In a business landscape shaped and driven by information technology, enterprises’ ability to prioritize and strategically manage their IT assets has a direct impact on their core business operations.
Given the current enterprise IT complex, determining how to address critical IT services needs occupies a much greater degree of importance for these firms. Enterprises now must make procurement decisions for IT services understanding the company-wide impact these services now entail.
Security, importance lead shift in-house
The process of procuring IT services involves multiple factors for enterprises to consider, the foremost of which is security. Particularly, enterprises have to trust the security of their company data with whomever they tap to address IT services needs.
As more and more enterprise transitions from legacy storage to digital-based solutions under the purview of the IT department, ensuring security of IT services is paramount to ensuring the security of an entire company.
Given their standing, it is fairly unsurprising that 50% of enterprises plan to move more IT services in-house in 2017, according to recent research
from Clutch, a B2B research firm.
In addition to security concerns, the degree to which a particular IT service qualifies as a “core service” factors into enterprise decisions whether to keep the management of that service internal, according to Magnus Jern, Chief Innovation Officer for DMI
. The more critical the service to business operation, the more likely that service is handled in-house, claims Jern.
“One of the most important ones is, is it core to the business. If it is, then you want to make sure you have control over it,” said Jern, when asked about the factors that play into deciding whether to handle IT service needs in-house versus outsourcing.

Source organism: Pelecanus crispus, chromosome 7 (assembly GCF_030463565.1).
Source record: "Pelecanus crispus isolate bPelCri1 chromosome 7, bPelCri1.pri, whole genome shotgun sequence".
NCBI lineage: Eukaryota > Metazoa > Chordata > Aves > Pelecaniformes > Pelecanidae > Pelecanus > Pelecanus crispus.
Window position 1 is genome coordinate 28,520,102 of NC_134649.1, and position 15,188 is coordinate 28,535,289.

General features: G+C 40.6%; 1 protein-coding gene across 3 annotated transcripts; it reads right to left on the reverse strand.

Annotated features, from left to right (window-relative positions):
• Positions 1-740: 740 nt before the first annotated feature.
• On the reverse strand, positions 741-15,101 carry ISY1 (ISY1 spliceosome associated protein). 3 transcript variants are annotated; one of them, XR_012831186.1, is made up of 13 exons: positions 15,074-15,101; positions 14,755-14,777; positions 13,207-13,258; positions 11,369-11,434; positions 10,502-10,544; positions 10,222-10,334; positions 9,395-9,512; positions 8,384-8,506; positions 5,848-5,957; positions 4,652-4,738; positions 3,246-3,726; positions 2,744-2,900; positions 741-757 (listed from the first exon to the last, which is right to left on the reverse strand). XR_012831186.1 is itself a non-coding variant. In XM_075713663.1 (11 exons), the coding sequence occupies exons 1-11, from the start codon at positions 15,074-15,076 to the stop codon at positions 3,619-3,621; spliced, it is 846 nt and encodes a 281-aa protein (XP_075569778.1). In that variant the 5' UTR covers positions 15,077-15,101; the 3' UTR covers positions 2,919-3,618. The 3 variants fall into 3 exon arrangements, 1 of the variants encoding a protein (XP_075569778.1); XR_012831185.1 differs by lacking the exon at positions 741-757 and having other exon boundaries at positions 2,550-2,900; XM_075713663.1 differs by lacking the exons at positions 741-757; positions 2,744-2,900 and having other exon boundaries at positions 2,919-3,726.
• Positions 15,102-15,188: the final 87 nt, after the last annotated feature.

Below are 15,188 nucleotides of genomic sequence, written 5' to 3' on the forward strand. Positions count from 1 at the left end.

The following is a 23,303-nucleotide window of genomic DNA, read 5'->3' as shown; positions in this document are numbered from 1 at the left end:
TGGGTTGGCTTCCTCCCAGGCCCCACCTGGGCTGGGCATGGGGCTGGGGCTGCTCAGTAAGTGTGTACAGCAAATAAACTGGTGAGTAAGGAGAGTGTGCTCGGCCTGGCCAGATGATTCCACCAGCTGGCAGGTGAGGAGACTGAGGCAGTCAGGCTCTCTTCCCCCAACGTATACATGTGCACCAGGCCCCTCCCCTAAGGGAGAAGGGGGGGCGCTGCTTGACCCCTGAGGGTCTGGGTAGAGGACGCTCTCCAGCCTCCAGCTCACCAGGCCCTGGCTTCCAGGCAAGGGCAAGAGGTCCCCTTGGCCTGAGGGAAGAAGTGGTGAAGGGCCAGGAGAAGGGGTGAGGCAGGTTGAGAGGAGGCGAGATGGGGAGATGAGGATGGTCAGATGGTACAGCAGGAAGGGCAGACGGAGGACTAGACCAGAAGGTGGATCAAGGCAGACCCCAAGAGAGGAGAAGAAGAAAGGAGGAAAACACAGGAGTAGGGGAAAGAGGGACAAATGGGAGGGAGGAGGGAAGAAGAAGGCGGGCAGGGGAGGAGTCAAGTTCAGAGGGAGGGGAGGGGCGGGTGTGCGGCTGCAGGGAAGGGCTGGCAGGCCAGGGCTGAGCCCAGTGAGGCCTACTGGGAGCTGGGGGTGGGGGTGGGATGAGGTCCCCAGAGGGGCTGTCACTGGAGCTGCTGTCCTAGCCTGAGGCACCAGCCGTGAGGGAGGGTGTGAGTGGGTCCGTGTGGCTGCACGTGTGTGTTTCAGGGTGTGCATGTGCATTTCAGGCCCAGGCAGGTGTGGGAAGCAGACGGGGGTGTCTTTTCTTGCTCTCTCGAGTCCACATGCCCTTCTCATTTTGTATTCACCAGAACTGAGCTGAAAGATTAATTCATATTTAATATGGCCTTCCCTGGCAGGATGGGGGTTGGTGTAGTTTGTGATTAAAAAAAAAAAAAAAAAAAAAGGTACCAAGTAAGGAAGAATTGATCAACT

Viability of IT outsourcing
Despite the trend toward building out in-house IT, though, enterprises also heavily rely on outsourcing IT services to third-party service providers–three-fourths claim that they currently partner with an third-party provider for IT services.
Moreover, the most common IT service that enterprises outsource to third-parties is data security services. This seems to indicate that despite bringing more services in-house, enterprise firms remain comfortable allowing third-parties to address critical IT services.
There a few possible explanations for the apparent disconnect between the trend toward in-house IT and the outsourcing of data security services.
The first of which is rooted in logic: the trend toward expanding in-house IT service capabilities is just that, a trend. Just because more IT service needs are met in-house does not mean that outsourcing as a practice is being altogether abandoned, which is proven by the amount of enterprises that still outsource IT services.
The second explanation is rooted in a bit more analysis, but follows logically all the same. Since data security represents such an important component in the enterprise IT space, enterprises seek out field experts from IT service providers to handle IT services priorities, like data security. Simply put, IT service providers more likely possess the expertise and talent suited for premium IT services, such as data security, that enterprises may be unlikely to have within their internal IT departments.
Given these explanations, it seems that while enterprises express preference toward in-house handling of IT services needs due to more control and a lack of security exposure it offers, some still would rather have experts from outsourced resources address high-priority services.